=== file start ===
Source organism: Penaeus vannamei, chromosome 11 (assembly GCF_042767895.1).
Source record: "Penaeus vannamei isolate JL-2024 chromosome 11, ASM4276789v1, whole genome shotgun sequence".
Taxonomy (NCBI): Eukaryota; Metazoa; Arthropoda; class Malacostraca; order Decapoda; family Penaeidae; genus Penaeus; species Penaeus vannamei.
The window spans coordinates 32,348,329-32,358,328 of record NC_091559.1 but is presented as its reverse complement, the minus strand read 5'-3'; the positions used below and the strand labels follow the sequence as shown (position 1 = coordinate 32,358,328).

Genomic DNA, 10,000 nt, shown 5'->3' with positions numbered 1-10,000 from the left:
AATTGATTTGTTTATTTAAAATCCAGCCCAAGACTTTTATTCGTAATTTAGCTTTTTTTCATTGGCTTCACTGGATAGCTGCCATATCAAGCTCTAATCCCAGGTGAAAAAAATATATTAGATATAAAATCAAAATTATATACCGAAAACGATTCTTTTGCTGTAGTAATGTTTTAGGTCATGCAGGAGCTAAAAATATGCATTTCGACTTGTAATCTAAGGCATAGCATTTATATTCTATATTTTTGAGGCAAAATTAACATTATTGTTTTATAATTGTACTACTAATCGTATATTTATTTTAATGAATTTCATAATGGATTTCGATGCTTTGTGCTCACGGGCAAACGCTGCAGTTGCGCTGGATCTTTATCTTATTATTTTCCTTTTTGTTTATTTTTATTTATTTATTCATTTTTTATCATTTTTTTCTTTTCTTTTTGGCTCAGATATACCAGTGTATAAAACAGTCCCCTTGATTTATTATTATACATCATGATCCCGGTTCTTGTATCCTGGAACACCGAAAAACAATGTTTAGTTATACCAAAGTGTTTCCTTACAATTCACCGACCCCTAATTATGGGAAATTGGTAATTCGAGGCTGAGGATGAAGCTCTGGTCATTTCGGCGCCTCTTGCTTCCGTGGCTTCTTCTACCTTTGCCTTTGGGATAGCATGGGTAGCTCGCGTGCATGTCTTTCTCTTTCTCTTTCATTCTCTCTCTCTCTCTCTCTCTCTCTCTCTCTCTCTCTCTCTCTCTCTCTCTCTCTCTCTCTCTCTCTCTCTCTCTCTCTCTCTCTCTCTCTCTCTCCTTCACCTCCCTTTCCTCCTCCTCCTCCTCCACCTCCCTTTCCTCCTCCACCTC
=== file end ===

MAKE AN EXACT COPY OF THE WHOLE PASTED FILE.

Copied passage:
Source organism: Penaeus vannamei, chromosome 11 (assembly GCF_042767895.1).
Source record: "Penaeus vannamei isolate JL-2024 chromosome 11, ASM4276789v1, whole genome shotgun sequence".
Taxonomy (NCBI): Eukaryota; Metazoa; Arthropoda; class Malacostraca; order Decapoda; family Penaeidae; genus Penaeus; species Penaeus vannamei.
The window spans coordinates 32,348,329-32,358,328 of record NC_091559.1 but is presented as its reverse complement, the minus strand read 5'-3'; the positions used below and the strand labels follow the sequence as shown (position 1 = coordinate 32,358,328).

Genomic DNA, 10,000 nt, shown 5'->3' with positions numbered 1-10,000 from the left:
AATTGATTTGTTTATTTAAAATCCAGCCCAAGACTTTTATTCGTAATTTAGCTTTTTTTCATTGGCTTCACTGGATAGCTGCCATATCAAGCTCTAATCCCAGGTGAAAAAAATATATTAGATATAAAATCAAAATTATATACCGAAAACGATTCTTTTGCTGTAGTAATGTTTTAGGTCATGCAGGAGCTAAAAATATGCATTTCGACTTGTAATCTAAGGCATAGCATTTATATTCTATATTTTTGAGGCAAAATTAACATTATTGTTTTATAATTGTACTACTAATCGTATATTTATTTTAATGAATTTCATAATGGATTTCGATGCTTTGTGCTCACGGGCAAACGCTGCAGTTGCGCTGGATCTTTATCTTATTATTTTCCTTTTTGTTTATTTTTATTTATTTATTCATTTTTTATCATTTTTTTCTTTTCTTTTTGGCTCAGATATACCAGTGTATAAAACAGTCCCCTTGATTTATTATTATACATCATGATCCCGGTTCTTGTATCCTGGAACACCGAAAAACAATGTTTAGTTATACCAAAGTGTTTCCTTACAATTCACCGACCCCTAATTATGGGAAATTGGTAATTCGAGGCTGAGGATGAAGCTCTGGTCATTTCGGCGCCTCTTGCTTCCGTGGCTTCTTCTACCTTTGCCTTTGGGATAGCATGGGTAGCTCGCGTGCATGTCTTTCTCTTTCTCTTTCATTCTCTCTCTCTCTCTCTCTCTCTCTCTCTCTCTCTCTCTCTCTCTCTCTCTCTCTCTCTCTCTCTCTCTCTCTCTCTCTCTCTCTCTCTCTCTCTCCTTCACCTCCCTTTCCTCCTCCTCCTCCTCCACCTCCCTTTCCTCCTCCACCTC